AB - Background: Altered coagulation function after trauma can contribute to development of venous thromboembolism (VTE). Severe trauma impairs coagulation function, but the trajectory for recovery is not known. We hypothesized that enhanced, early recovery of coagulation function increases VTE risk in severely injured trauma patients. Study Design: Secondary analysis was performed on data from the Pragmatic Randomized Optimal Platelet and Plasma Ratio (PROPPR) trial, excluding patients who died within 24 hours or were on pre-injury anticoagulants. Patient characteristics, adverse outcomes, and parameters of platelet function and coagulation (thromboelastography) were compared from admission to 72 hours between VTE (n = 83) and non-VTE (n = 475) patients. A p value < 0.05 indicates significance. Results: Despite similar patient demographics, VTE patients exhibited hypercoagulable thromboelastography parameters and enhanced platelet function at admission (p < 0.05). Both groups exhibited hypocoagulable thromboelastography parameters, platelet dysfunction, and suppressed clot lysis (low clot lysis at 30 minutes) 2 hours after admission (p < 0.05). The VTE patients exhibited delayed coagulation recovery (a significant change compared with 2 hours) of K-value (48 vs 24 hours), α-angle (no recovery), maximum amplitude (24 vs 12 hours), and clot lysis at 30 minutes (48 vs 12 hours). Platelet function recovery mediated by arachidonic acid (72 vs 4 hours), ADP (72 vs 12 hours), and collagen (48 vs 12 hours) was delayed in VTE patients. The VTE patients had lower mortality (4% vs 13%; p < 0.05), but fewer hospital-free days (0 days [interquartile range 0 to 8 days] vs 10 days [interquartile range 0 to 20 days]; p < 0.05) and higher complication rates (p < 0.05). Conclusions: Recovery from platelet dysfunction and coagulopathy after severe trauma were delayed in VTE patients. Suppressed clot lysis and compensatory mechanisms associated with altered coagulation that can potentiate VTE formation require additional investigation.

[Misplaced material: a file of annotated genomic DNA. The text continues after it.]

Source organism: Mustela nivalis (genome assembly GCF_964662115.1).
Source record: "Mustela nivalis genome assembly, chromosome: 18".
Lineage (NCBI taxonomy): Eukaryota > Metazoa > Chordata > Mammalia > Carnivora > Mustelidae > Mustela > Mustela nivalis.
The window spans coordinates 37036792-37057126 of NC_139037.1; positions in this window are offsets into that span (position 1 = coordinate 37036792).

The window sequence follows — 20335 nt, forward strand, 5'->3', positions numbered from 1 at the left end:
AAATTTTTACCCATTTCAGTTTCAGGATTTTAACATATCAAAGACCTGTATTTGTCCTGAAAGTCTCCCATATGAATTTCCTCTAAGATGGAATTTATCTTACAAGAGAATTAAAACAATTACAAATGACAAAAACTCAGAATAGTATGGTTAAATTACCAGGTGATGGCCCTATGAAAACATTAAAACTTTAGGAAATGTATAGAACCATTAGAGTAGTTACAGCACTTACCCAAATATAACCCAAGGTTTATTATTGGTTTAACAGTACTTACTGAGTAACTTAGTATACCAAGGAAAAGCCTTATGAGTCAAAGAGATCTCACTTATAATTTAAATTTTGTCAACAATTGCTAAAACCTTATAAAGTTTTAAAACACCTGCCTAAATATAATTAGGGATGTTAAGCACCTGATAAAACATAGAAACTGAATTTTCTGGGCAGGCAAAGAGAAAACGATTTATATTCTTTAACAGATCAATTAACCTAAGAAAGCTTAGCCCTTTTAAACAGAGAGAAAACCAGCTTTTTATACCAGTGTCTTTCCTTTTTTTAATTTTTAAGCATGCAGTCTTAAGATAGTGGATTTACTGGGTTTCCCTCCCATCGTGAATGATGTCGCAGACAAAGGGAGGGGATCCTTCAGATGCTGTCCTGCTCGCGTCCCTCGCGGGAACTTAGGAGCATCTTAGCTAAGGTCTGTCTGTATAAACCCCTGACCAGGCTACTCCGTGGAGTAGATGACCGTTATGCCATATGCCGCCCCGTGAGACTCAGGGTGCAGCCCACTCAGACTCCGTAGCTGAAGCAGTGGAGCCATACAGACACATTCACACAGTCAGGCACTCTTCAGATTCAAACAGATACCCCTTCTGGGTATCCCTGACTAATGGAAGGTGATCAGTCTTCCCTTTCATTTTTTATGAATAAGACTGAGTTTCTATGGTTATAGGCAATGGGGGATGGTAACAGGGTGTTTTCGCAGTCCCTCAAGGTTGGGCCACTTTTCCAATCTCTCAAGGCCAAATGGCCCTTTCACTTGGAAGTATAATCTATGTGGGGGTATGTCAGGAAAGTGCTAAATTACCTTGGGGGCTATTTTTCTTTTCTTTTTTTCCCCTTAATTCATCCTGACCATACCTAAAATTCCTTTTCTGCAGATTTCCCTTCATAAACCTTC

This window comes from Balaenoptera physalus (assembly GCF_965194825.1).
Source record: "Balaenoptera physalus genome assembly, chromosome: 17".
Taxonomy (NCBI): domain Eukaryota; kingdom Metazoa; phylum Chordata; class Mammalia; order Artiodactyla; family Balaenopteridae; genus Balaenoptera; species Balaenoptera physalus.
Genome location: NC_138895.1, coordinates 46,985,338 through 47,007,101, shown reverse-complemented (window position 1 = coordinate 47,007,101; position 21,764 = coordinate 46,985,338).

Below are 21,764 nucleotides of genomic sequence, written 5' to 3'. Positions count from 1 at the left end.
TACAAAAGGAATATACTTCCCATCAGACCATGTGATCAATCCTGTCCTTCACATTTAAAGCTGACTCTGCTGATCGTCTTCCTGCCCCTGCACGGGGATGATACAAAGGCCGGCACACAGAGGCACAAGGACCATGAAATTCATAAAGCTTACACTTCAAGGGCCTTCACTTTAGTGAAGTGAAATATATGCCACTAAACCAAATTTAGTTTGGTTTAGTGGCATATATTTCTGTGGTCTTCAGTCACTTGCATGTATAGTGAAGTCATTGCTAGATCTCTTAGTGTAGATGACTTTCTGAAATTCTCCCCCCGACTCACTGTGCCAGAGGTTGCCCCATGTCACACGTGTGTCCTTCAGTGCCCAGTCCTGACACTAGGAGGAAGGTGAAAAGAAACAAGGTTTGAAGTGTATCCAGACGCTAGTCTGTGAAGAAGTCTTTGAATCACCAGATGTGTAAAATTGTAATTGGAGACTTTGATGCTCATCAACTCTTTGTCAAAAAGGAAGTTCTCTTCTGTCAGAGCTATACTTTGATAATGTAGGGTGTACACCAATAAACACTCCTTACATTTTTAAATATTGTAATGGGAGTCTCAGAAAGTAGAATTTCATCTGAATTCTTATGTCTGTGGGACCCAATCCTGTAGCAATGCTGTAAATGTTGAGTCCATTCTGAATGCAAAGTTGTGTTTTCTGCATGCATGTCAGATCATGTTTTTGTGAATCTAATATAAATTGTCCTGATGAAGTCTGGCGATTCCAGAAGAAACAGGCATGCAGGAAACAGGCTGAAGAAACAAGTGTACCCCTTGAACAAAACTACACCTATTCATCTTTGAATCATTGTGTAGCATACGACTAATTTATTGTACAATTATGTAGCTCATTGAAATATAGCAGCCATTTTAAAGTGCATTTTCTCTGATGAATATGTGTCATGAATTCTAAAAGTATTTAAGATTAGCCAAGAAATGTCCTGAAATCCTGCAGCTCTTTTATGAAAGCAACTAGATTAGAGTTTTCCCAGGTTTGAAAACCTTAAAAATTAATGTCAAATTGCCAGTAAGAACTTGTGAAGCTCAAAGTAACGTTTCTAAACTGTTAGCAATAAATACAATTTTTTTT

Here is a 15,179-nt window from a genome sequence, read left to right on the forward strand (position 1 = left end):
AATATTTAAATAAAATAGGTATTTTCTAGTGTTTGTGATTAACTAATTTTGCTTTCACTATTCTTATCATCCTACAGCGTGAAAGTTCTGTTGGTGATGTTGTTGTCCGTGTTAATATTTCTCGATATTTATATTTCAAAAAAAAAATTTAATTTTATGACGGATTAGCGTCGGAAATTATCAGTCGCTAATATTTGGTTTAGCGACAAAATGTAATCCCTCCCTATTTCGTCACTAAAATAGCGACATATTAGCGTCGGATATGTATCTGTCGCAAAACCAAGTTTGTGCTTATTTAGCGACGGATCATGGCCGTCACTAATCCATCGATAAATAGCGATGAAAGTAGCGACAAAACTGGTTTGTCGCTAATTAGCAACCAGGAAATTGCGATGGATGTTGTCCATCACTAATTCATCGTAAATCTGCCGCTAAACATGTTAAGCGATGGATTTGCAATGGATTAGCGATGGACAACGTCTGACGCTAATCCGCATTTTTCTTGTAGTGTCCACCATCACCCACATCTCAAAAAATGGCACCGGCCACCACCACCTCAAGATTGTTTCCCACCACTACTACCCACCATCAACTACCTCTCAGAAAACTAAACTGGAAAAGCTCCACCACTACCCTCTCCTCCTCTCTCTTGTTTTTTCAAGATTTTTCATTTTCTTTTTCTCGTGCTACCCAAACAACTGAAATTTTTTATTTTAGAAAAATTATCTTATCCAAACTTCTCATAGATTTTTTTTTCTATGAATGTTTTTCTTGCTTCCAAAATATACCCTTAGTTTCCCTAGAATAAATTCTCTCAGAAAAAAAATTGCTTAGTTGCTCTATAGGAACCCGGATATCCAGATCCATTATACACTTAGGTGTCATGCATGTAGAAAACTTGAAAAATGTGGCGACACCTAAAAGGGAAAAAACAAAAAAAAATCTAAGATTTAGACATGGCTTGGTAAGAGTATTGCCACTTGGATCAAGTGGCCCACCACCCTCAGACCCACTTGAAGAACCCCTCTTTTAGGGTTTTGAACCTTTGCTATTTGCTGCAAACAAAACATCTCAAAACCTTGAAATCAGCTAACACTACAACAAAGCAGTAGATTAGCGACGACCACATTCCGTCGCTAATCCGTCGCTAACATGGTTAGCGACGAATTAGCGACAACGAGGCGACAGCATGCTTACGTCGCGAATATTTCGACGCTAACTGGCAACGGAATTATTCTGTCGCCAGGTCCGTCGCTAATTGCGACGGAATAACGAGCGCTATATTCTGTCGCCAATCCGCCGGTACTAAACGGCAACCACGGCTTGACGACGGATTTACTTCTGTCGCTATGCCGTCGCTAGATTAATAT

UR - http://www.scopus.com/inward/record.url?scp=85017347587&partnerID=8YFLogxK

UR - http://www.scopus.com/inward/citedby.url?scp=85017347587&partnerID=8YFLogxK

U2 - 10.1016/j.jamcollsurg.2017.03.001

DO - 10.1016/j.jamcollsurg.2017.03.001

M3 - Article

C2 - 28315812

AN - SCOPUS:85017347587

JO - Journal of the American College of Surgeons

JF - Journal of the American College of Surgeons

SN - 1072-7515

ER -